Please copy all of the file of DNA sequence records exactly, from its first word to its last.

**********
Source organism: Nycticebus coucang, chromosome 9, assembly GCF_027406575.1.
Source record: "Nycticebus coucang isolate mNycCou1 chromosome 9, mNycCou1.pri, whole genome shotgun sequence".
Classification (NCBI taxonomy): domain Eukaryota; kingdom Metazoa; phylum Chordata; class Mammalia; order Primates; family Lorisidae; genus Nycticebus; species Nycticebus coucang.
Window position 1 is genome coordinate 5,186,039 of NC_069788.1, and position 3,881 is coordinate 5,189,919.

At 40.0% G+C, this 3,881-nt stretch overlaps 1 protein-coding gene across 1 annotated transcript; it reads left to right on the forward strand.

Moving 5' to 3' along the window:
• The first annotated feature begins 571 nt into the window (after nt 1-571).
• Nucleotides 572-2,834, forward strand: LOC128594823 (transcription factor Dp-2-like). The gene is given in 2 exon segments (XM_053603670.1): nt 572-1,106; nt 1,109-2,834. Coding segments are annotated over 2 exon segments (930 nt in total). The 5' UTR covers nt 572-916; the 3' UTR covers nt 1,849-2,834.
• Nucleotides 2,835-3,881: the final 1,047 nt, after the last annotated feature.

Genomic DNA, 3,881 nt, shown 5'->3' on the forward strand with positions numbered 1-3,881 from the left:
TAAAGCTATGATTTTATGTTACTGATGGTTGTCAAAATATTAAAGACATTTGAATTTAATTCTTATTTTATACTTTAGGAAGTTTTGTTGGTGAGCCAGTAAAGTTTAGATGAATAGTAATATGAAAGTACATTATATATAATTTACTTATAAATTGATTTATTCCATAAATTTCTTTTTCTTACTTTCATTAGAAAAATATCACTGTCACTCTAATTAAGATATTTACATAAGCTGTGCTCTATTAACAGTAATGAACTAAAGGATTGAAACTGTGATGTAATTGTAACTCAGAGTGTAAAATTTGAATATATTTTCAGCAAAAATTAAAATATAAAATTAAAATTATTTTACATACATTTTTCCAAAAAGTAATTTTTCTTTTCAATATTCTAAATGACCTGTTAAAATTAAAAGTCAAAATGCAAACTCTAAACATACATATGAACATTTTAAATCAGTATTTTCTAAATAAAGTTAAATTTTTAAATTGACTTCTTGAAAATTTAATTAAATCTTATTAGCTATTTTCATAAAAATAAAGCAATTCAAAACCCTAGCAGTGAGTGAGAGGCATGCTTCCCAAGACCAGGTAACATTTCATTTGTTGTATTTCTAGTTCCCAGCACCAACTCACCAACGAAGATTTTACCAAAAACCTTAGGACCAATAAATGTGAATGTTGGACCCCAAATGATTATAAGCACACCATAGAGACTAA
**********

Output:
Source organism: Nycticebus coucang, chromosome 9, assembly GCF_027406575.1.
Source record: "Nycticebus coucang isolate mNycCou1 chromosome 9, mNycCou1.pri, whole genome shotgun sequence".
Classification (NCBI taxonomy): domain Eukaryota; kingdom Metazoa; phylum Chordata; class Mammalia; order Primates; family Lorisidae; genus Nycticebus; species Nycticebus coucang.
Window position 1 is genome coordinate 5,186,039 of NC_069788.1, and position 3,881 is coordinate 5,189,919.

At 40.0% G+C, this 3,881-nt stretch overlaps 1 protein-coding gene across 1 annotated transcript; it reads left to right on the forward strand.

Moving 5' to 3' along the window:
• The first annotated feature begins 571 nt into the window (after nt 1-571).
• Nucleotides 572-2,834, forward strand: LOC128594823 (transcription factor Dp-2-like). The gene is given in 2 exon segments (XM_053603670.1): nt 572-1,106; nt 1,109-2,834. Coding segments are annotated over 2 exon segments (930 nt in total). The 5' UTR covers nt 572-916; the 3' UTR covers nt 1,849-2,834.
• Nucleotides 2,835-3,881: the final 1,047 nt, after the last annotated feature.

Genomic DNA, 3,881 nt, shown 5'->3' on the forward strand with positions numbered 1-3,881 from the left:
TAAAGCTATGATTTTATGTTACTGATGGTTGTCAAAATATTAAAGACATTTGAATTTAATTCTTATTTTATACTTTAGGAAGTTTTGTTGGTGAGCCAGTAAAGTTTAGATGAATAGTAATATGAAAGTACATTATATATAATTTACTTATAAATTGATTTATTCCATAAATTTCTTTTTCTTACTTTCATTAGAAAAATATCACTGTCACTCTAATTAAGATATTTACATAAGCTGTGCTCTATTAACAGTAATGAACTAAAGGATTGAAACTGTGATGTAATTGTAACTCAGAGTGTAAAATTTGAATATATTTTCAGCAAAAATTAAAATATAAAATTAAAATTATTTTACATACATTTTTCCAAAAAGTAATTTTTCTTTTCAATATTCTAAATGACCTGTTAAAATTAAAAGTCAAAATGCAAACTCTAAACATACATATGAACATTTTAAATCAGTATTTTCTAAATAAAGTTAAATTTTTAAATTGACTTCTTGAAAATTTAATTAAATCTTATTAGCTATTTTCATAAAAATAAAGCAATTCAAAACCCTAGCAGTGAGTGAGAGGCATGCTTCCCAAGACCAGGTAACATTTCATTTGTTGTATTTCTAGTTCCCAGCACCAACTCACCAACGAAGATTTTACCAAAAACCTTAGGACCAATAAATGTGAATGTTGGACCCCAAATGATTATAAGCACACCATAGAGACTAA